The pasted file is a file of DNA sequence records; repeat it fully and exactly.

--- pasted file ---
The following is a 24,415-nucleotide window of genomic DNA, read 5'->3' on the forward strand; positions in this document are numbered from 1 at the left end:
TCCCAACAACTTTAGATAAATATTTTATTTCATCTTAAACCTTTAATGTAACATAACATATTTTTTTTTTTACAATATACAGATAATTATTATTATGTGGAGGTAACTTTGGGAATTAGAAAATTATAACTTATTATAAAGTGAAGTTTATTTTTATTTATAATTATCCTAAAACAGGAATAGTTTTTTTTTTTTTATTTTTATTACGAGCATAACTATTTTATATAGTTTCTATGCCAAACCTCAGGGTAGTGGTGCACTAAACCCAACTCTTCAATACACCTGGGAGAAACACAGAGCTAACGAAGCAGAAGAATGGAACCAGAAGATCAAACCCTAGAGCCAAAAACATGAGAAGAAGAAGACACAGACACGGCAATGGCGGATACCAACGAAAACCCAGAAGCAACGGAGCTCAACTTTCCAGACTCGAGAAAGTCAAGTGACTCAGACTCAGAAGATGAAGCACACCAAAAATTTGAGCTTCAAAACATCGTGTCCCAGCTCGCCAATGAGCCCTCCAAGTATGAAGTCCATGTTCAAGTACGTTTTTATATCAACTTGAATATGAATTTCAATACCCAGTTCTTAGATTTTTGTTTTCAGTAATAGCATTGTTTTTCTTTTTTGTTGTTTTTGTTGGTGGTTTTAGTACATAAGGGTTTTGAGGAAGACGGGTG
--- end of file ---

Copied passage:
The following is a 24,415-nucleotide window of genomic DNA, read 5'->3' on the forward strand; positions in this document are numbered from 1 at the left end:
TCCCAACAACTTTAGATAAATATTTTATTTCATCTTAAACCTTTAATGTAACATAACATATTTTTTTTTTTACAATATACAGATAATTATTATTATGTGGAGGTAACTTTGGGAATTAGAAAATTATAACTTATTATAAAGTGAAGTTTATTTTTATTTATAATTATCCTAAAACAGGAATAGTTTTTTTTTTTTTATTTTTATTACGAGCATAACTATTTTATATAGTTTCTATGCCAAACCTCAGGGTAGTGGTGCACTAAACCCAACTCTTCAATACACCTGGGAGAAACACAGAGCTAACGAAGCAGAAGAATGGAACCAGAAGATCAAACCCTAGAGCCAAAAACATGAGAAGAAGAAGACACAGACACGGCAATGGCGGATACCAACGAAAACCCAGAAGCAACGGAGCTCAACTTTCCAGACTCGAGAAAGTCAAGTGACTCAGACTCAGAAGATGAAGCACACCAAAAATTTGAGCTTCAAAACATCGTGTCCCAGCTCGCCAATGAGCCCTCCAAGTATGAAGTCCATGTTCAAGTACGTTTTTATATCAACTTGAATATGAATTTCAATACCCAGTTCTTAGATTTTTGTTTTCAGTAATAGCATTGTTTTTCTTTTTTGTTGTTTTTGTTGGTGGTTTTAGTACATAAGGGTTTTGAGGAAGACGGGTG